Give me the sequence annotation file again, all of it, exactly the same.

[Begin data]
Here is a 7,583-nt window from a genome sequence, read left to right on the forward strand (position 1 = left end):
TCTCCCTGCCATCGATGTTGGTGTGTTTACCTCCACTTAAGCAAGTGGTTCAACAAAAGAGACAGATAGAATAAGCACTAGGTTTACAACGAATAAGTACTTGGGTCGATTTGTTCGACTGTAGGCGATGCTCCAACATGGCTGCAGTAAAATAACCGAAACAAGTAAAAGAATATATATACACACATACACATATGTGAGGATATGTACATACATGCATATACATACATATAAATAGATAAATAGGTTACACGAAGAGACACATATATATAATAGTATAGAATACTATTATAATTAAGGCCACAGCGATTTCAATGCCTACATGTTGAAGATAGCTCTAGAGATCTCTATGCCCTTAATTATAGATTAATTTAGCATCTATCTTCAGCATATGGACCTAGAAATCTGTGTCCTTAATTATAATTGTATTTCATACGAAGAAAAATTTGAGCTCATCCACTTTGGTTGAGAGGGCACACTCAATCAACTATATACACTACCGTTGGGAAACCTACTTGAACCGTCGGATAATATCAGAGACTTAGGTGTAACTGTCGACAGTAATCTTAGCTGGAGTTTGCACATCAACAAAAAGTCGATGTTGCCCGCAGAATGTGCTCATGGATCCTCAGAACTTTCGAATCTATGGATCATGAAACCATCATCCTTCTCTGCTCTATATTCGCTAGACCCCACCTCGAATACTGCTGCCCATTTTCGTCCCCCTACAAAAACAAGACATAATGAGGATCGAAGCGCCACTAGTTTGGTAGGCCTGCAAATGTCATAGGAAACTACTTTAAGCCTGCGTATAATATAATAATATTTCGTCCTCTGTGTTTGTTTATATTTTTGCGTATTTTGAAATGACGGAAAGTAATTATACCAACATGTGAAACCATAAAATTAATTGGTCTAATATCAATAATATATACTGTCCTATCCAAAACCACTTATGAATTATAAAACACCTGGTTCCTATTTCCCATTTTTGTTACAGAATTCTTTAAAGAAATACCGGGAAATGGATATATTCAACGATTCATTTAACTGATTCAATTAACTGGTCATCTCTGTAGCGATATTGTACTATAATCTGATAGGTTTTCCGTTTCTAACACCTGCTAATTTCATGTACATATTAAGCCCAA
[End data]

Here is a 7,583-nt window from a genome sequence, read left to right on the forward strand (position 1 = left end):
TCTCCCTGCCATCGATGTTGGTGTGTTTACCTCCACTTAAGCAAGTGGTTCAACAAAAGAGACAGATAGAATAAGCACTAGGTTTACAACGAATAAGTACTTGGGTCGATTTGTTCGACTGTAGGCGATGCTCCAACATGGCTGCAGTAAAATAACCGAAACAAGTAAAAGAATATATATACACACATACACATATGTGAGGATATGTACATACATGCATATACATACATATAAATAGATAAATAGGTTACACGAAGAGACACATATATATAATAGTATAGAATACTATTATAATTAAGGCCACAGCGATTTCAATGCCTACATGTTGAAGATAGCTCTAGAGATCTCTATGCCCTTAATTATAGATTAATTTAGCATCTATCTTCAGCATATGGACCTAGAAATCTGTGTCCTTAATTATAATTGTATTTCATACGAAGAAAAATTTGAGCTCATCCACTTTGGTTGAGAGGGCACACTCAATCAACTATATACACTACCGTTGGGAAACCTACTTGAACCGTCGGATAATATCAGAGACTTAGGTGTAACTGTCGACAGTAATCTTAGCTGGAGTTTGCACATCAACAAAAAGTCGATGTTGCCCGCAGAATGTGCTCATGGATCCTCAGAACTTTCGAATCTATGGATCATGAAACCATCATCCTTCTCTGCTCTATATTCGCTAGACCCCACCTCGAATACTGCTGCCCATTTTCGTCCCCCTACAAAAACAAGACATAATGAGGATCGAAGCGCCACTAGTTTGGTAGGCCTGCAAATGTCATAGGAAACTACTTTAAGCCTGCGTATAATATAATAATATTTCGTCCTCTGTGTTTGTTTATATTTTTGCGTATTTTGAAATGACGGAAAGTAATTATACCAACATGTGAAACCATAAAATTAATTGGTCTAATATCAATAATATATACTGTCCTATCCAAAACCACTTATGAATTATAAAACACCTGGTTCCTATTTCCCATTTTTGTTACAGAATTCTTTAAAGAAATACCGGGAAATGGATATATTCAACGATTCATTTAACTGATTCAATTAACTGGTCATCTCTGTAGCGATATTGTACTATAATCTGATAGGTTTTCCGTTTCTAACACCTGCTAATTTCATGTACATATTAAGCCCAA